Besides, Kris Jenner’s class on MasterClass is most compelling when viewed as a character study. Reading between the lines is an essential part of this experience. And the ironic yet oh-so-brilliant part of the whole thing is that you can see her implementing her own branding from moment to moment.
For example, when discussing the importance of brand logos, Kris says, “I remember when Kim was choosing the brand logo for SKIMS and how much effort, time, and energy she put into that. Because she had something in her head she wanted it to be, and she didn’t stop until she got there.” Here, Kris is completely glossing over the fact that Kim had to rename the entire brand after the product had already been produced. It was formerly called “Kimono” until a rightful outcry of cultural appropriation inspired a name change. But Kris, ever the brilliant businesswoman and brand manager, skates right over that failure. Because the Kardashian brand is not a failure.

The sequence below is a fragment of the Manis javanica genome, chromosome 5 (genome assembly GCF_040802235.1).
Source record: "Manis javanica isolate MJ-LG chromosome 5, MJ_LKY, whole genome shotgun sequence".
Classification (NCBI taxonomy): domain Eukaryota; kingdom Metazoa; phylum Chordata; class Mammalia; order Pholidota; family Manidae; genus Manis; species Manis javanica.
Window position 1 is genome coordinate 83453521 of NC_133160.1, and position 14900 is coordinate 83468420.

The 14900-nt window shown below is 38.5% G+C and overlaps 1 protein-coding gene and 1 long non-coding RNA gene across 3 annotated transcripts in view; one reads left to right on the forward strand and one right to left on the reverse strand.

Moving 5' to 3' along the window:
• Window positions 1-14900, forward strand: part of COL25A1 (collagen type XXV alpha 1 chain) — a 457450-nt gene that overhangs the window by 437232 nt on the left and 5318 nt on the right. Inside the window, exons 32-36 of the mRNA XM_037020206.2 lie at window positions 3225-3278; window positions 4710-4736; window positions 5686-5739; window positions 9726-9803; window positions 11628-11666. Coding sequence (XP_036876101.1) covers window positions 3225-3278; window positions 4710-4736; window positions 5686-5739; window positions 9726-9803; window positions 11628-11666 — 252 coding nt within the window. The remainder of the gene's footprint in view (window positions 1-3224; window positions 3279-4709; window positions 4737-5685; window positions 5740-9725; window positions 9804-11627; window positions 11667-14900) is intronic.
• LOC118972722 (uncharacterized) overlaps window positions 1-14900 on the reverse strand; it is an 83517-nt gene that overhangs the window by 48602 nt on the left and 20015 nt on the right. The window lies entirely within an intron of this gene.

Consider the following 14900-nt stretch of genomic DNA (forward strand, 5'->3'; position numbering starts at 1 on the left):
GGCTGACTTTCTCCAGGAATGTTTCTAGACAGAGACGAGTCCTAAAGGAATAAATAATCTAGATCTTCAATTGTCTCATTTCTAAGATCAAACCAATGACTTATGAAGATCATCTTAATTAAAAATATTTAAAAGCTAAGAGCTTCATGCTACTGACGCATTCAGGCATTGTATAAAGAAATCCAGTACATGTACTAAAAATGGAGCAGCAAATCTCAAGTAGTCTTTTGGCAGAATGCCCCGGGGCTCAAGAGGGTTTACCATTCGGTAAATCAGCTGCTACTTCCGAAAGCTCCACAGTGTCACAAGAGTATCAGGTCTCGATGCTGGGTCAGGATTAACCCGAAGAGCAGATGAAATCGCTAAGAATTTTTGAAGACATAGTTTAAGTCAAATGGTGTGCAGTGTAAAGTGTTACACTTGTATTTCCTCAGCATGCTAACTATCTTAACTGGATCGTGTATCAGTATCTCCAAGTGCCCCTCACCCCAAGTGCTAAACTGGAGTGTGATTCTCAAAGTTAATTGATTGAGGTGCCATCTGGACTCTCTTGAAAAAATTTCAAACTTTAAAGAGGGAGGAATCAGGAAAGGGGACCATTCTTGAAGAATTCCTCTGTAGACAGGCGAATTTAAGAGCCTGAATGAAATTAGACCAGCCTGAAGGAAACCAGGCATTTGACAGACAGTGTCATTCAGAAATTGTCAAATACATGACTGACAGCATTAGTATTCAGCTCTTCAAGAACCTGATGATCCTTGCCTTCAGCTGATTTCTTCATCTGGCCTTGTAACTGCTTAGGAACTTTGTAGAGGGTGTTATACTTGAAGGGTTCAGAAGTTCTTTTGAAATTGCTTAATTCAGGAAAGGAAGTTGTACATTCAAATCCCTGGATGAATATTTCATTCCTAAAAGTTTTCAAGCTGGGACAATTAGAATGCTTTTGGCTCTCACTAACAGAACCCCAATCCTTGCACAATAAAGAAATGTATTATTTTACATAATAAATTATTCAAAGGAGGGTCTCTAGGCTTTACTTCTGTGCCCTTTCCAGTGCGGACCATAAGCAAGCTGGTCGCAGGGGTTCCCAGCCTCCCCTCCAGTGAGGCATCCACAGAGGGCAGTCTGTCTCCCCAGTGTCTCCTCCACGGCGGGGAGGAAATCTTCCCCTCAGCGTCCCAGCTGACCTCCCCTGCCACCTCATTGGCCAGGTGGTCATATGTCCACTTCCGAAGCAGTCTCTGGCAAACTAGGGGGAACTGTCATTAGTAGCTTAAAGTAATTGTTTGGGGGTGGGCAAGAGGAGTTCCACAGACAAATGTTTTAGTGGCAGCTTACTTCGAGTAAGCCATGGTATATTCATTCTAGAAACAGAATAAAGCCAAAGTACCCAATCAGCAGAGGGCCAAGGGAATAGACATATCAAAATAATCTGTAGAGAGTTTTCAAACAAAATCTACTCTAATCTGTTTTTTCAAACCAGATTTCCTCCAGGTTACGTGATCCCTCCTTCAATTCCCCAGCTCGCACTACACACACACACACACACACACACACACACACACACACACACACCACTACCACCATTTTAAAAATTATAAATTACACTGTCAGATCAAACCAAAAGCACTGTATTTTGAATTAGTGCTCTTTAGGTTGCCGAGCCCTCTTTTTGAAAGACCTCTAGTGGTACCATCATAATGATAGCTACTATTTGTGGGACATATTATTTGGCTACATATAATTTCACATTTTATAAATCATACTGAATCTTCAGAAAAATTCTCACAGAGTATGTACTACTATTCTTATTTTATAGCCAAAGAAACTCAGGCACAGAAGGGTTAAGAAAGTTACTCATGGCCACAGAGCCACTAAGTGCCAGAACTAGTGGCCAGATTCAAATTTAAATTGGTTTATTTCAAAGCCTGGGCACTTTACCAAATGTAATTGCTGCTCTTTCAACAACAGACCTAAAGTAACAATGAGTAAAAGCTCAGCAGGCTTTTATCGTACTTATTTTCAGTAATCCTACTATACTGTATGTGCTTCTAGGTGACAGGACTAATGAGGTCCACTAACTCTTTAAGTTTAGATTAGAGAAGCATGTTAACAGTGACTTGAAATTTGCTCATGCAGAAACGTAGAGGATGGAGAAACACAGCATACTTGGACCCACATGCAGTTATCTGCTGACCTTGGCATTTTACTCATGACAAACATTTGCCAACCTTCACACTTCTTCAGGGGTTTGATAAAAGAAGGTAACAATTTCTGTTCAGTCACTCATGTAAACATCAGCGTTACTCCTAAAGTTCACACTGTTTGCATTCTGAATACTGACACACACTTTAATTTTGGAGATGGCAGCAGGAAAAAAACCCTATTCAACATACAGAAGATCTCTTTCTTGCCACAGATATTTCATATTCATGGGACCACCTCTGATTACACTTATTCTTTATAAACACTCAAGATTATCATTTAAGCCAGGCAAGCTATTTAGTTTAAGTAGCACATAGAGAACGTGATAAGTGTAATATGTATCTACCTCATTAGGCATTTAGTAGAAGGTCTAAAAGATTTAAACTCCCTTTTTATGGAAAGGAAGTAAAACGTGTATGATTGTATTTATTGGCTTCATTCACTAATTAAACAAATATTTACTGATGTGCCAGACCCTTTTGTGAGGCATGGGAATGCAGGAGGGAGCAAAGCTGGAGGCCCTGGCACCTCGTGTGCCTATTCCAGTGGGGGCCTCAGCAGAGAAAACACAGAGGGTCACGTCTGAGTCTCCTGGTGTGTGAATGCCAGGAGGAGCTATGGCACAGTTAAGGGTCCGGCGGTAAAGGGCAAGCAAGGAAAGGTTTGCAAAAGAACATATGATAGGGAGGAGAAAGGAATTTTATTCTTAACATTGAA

I dare not say much more than I’ve already disclosed—I don’t want to leak the entire class. That would be pointless and also maybe illegal. I say “maybe” because I’m not sure, but I’d like to avoid alighting the legal ramifications of any entity that can afford the per diem fee of Kris Jenner and Anna Wintour.
Even though Kris Jenner’s class on MasterClass might not be filled with the most proprietary advice, it is a streamlined starter pack for anyone looking to get a leg up on personal branding. It’s inarguable at this point that Kris Jenner is a master of marketing, and this class is perfect for anyone looking to avoid an expensive education for a few thousand followers.
Still, it’s Kris’ nonsensical witticisms that I’ll really be taking with me at the end of the day, particularly one that I can’t quite wrap my head around, though I do understand it at face value: “Behave like you can’t afford the loaf of bread, when in fact, you own the bakery.” After doling out this wisdom, Kris simply says, “You’re welcome.” She’s Jean Valjean, and this is her MasterClass.
Source by www.thedailybeast.com